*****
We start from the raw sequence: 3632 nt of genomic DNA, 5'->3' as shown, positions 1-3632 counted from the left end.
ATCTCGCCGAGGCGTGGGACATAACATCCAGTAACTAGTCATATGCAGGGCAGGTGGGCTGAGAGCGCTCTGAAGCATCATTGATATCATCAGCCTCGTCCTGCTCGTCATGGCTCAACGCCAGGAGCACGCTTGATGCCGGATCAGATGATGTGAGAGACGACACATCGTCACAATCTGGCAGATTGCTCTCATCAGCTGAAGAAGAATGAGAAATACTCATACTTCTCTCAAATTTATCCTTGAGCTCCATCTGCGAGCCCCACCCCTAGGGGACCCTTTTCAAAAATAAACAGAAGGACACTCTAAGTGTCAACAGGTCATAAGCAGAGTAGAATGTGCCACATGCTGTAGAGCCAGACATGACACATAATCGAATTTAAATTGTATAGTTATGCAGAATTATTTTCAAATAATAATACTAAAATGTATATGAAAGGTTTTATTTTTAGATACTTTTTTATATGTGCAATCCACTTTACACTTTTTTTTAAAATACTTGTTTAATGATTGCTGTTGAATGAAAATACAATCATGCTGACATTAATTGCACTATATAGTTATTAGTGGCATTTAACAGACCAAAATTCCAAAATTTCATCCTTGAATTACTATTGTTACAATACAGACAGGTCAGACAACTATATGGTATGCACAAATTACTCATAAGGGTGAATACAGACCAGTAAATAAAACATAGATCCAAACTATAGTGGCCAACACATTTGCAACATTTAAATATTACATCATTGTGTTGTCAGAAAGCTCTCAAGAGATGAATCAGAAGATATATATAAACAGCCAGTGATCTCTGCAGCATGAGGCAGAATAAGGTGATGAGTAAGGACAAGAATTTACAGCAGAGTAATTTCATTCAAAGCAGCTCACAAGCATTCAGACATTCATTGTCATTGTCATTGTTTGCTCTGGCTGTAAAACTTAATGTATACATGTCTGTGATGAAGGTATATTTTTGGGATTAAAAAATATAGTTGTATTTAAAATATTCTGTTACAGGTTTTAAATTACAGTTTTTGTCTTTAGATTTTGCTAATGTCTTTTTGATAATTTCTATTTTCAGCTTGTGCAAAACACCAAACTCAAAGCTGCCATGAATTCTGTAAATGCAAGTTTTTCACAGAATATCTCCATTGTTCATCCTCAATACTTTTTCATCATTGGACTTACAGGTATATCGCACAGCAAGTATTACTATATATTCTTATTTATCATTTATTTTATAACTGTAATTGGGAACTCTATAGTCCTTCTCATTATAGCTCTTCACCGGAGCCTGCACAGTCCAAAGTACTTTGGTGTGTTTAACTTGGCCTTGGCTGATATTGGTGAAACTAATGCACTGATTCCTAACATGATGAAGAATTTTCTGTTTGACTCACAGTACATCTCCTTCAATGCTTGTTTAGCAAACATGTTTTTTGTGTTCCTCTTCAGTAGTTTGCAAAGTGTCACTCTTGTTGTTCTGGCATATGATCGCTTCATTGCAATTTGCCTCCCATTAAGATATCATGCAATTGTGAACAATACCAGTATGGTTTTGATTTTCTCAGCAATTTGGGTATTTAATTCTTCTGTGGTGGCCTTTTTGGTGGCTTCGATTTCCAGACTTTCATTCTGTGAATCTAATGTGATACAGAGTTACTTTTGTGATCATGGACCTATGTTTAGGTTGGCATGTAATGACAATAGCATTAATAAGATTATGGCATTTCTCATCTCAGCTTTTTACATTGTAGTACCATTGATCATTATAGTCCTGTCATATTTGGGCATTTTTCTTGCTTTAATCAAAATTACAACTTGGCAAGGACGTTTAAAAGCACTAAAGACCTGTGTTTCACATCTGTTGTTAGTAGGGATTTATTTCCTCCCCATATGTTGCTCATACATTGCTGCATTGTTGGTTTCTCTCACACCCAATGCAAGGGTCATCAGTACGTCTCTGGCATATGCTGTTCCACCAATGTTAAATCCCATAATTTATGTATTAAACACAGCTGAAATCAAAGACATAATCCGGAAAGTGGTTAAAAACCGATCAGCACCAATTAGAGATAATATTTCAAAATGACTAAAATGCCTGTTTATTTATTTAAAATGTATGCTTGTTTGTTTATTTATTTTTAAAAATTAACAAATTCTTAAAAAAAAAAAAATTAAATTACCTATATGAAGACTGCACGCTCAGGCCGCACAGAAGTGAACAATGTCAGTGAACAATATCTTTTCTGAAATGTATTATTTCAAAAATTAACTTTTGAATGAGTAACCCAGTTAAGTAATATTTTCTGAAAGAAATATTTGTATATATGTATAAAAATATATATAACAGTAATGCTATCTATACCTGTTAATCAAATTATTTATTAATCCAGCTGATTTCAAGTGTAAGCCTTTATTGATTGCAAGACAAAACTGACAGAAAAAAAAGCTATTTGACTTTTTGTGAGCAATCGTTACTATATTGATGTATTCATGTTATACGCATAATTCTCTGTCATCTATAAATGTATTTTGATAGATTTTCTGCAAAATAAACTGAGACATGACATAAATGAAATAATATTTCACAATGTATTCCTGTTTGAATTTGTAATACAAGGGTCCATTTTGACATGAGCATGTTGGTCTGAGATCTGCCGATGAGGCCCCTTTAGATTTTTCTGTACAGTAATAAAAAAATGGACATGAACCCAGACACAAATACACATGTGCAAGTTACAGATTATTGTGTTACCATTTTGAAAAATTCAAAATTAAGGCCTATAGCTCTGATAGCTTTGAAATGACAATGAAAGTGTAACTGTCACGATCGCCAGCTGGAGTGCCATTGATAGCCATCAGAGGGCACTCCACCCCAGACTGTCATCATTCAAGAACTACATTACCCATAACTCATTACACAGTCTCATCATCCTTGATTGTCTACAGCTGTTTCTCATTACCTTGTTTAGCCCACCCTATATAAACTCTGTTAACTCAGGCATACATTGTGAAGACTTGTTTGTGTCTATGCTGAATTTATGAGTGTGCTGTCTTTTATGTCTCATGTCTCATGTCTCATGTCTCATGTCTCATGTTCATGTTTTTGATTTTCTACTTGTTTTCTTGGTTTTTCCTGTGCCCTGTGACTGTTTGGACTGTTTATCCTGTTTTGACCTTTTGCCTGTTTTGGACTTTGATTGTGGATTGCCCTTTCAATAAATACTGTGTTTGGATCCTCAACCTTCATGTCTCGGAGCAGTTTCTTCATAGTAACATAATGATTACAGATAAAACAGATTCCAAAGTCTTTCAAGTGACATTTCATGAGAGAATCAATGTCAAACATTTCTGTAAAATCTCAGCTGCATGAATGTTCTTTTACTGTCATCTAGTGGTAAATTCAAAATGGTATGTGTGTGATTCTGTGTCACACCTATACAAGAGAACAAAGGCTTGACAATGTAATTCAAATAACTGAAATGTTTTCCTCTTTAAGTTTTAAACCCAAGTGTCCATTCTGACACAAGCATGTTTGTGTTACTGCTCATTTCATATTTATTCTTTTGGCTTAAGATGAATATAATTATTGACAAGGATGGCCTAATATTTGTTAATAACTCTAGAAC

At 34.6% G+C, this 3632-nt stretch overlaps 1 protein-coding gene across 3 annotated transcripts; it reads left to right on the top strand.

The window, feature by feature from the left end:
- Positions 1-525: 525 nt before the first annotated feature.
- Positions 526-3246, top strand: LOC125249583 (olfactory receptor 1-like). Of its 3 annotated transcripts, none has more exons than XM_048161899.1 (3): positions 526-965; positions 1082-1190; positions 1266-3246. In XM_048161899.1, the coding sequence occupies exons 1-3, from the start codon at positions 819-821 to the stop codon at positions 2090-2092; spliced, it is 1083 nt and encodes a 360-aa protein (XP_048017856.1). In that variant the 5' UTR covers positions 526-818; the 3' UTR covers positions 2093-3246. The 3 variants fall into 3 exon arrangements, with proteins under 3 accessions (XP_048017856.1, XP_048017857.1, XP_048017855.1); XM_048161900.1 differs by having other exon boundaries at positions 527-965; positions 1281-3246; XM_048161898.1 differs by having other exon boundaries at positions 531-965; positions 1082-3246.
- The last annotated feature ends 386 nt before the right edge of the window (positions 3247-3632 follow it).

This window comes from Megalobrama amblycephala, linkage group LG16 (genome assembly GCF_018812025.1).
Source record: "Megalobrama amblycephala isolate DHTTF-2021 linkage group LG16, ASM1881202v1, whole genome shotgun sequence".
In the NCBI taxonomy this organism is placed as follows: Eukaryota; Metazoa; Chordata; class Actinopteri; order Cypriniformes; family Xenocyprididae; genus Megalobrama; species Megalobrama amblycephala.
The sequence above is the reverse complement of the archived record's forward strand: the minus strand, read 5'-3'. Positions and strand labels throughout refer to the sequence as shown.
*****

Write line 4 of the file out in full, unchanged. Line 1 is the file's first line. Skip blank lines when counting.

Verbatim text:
The window, feature by feature from the left end: